Around this same time, Gene was ready to retire from the ham and sausage business, and was ready to downsize from the family home.  He did not move far though.  After selling the business and homestead to Dick and Alma in 1965 (I was 11 months old), Grandpa moved with Grandma to the house next door.  Grandma continued to be part of the business.  She sewed the muslin sacks Dad (and Grandpa before him) used for the sausage rolls.

In fact, it remained very much a family business.  Mom (Alma) was trained as a bookkeeper even before she and Dad were married.  Paul and I were called on to weigh the sausage rolls even before we started first grade.  Dad was using a hand crank stuffer at the time.  When Paul and I entered high school, we started getting paid to pack boxes with sliced sausage (see below).  Our sisters took over when Paul and I went to college.  Soon after, we were finally allowed to “cut up” the meat.  We thus learned what really made Dad’s sausage so special.  Dad (or Paul or I) inspected every piece of meat that went into his sausage.  We looked for and removed small pieces of bone, nodes, skin – anything unappetizing that the meat packers had not cut out. This extra effort was not required by any federal regulations, and took up to 2 extra hours per hundred pound batch, but it was the only way Dad would have things if he were to put his name on the label.

When he took over the business, Dad made efforts to modernize the production of the hams and sausage.  At first, this just meant purchasing some new equipment.  Then, in  1967, he had  a new, two room, refrigerated plant built behind the Altavia home.  This plant replaced the stable where he kept his horse as a young boy and which Grandpa had later converted to a workroom.  From the new building, Dad processed about 1,000 Kentucky (“country”) hams per year and processed several hundred pounds of sausage per week for his restaurant customers in the Northern Kentucky area.

Grandpa continued to help with both businesses.  He helped Ray load his truck each morning.  He worked with Dad slicing hams to customers specifications and packaging them for delivery.  I fondly remember watching and pestering Dad for samples.  Grandpa continued to make goetta for Ray, Bill & Jim, Spike and for a few select restaurant customers.  It served as a nice hobby for him during his “retirement.”

Several thing happened between 1972 and 1973 that made the business more difficult for Dad.  His Mom, Gert, died, and Grandpa moved from Altavia to Erlanger.  Kentucky changed from state to federal meat inspection.  Federal regulations are designed for large producers, not for one man operations.  Nonetheless, Dad was forced to comply.  Ray gave up the meat truck and became a federal meat inspector.  The oil embargo of 1973 caused the cost of fuel and raw materials to increase.  Unfortunately, fewer people were eating out, so the lack of demand did not allow Dad to increase his prices.  There were more people travelling by interstate, so the the number of restaurants along Dixie Highway diminished.  They were replaced with chains along I-75/71 which were unfamiliar with local products and local suppliers.  They also liked the convenience of pre-sliced sausage patties instead of the 5 or 6lb. rolls Dad used.  Just before all these things happened, Dad decided that the sausage business would be more lucrative if he devoted his full energies to it.  He sold his last ham in 1973.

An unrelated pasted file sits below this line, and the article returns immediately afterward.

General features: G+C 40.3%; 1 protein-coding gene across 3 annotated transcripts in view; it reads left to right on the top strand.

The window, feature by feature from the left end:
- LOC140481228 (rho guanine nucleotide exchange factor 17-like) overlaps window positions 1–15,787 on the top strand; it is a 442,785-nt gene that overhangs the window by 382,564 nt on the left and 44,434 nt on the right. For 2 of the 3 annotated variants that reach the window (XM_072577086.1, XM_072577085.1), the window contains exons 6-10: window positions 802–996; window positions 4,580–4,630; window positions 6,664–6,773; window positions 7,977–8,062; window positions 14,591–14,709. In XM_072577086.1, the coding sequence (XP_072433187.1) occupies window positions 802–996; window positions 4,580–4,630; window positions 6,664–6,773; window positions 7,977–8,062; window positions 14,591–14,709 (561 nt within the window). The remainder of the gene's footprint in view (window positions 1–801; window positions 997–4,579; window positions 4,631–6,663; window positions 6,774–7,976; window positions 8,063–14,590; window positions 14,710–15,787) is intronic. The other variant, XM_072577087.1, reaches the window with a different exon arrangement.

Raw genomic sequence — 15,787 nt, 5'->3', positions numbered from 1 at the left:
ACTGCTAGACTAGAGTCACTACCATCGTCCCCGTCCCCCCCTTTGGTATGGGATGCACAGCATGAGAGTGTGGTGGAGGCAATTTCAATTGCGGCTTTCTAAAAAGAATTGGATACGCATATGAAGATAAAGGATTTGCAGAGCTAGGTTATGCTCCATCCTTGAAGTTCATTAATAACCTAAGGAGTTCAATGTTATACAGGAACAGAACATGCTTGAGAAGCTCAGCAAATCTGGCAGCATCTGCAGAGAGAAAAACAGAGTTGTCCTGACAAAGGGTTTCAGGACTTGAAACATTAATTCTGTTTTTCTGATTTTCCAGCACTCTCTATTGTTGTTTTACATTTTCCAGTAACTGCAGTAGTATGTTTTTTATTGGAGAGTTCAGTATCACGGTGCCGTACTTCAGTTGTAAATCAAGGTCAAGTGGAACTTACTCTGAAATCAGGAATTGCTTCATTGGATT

Dad needed to adapt to maintain his regular customers, so he started slicing the sausage.  To keep up with rising expenses and make up for the loss of income from hams, Dad also needed to increase the number of customers.  One evening we stopped for a pizza (a rare treat for us).  It took forever for Dad to come out , but when he did, he had a pizza and a new customer – LaRosa’s in Erlanger.  Soon came other LaRosa’s franchises – a total of seven at the peak.  The owner of LaRosa’s Brand, Buddy LaRosa, was not happy that some of his franchises were using a different sausage than the one he approved, but Dad’s sausage really worked very well with LaRosa’s other ingredients.  Dad tried to negotiate a way for him to provide for all of the LaRosa’s franchises, but the negotiations failed.  As the franchises that used Dad’s sausage closed or were sold, Mr. LaRosa did not allow the new ones to use Dad’s sausage and Dad lost these customers.

In the 1990’s, the sausage business was continuing to be difficult, regulations continued to become more cumbersome and Dad was ready to slow down a little.  He had dreamed, like Grandpa, of making goetta as a semi-retirement business.  Unfortunately, he had not reached a point where he could retire.  He had to make goetta as a fulltime proposition.  He liked Grandpa’s goetta, but he was always looking for a way to improve things.  He embarked on a seven year process that resulted in the goetta we make today.

Almost every evening, he would fry a sample from that day’s batch and ask us what we thought.  If we were smart, we would have learned how to taste from the master.  Instead we usually replied, “Tastes the same as last night, Dad.  It’s really good.”  He would try to get us to notice the slight  nuances that a little more this or a little less that would do to the overall flavor and texture.  He really had a gift for distinguishing flavors.  I recall very clearly the night he came in and proclaimed, “Well, it’s not perfect, but it’s as good as I can make it.”

I can’t give away all his secrets, but I can suggest you look for the results.  With Dad’s goetta, you not only taste the onions, you can see them as well.  Likewise, you can see strands of pork.  A look at the ingredients will show no skins, snouts, organ meats or the like.

Like my father and grandfather, I did not always plan to be a meat processor.  Nevertheless, I take pride in continuing to provide my friends and neighbors with the best tasting, highest quality meat products available.  I am also proud that I have been able to pass these recipes and methods down to my own sons.

I hope you enjoy Gourmet Brand Goetta and Country Style Pork Sausage – Dick Finke’s signature recipes – and any other products the Goetta Guys make.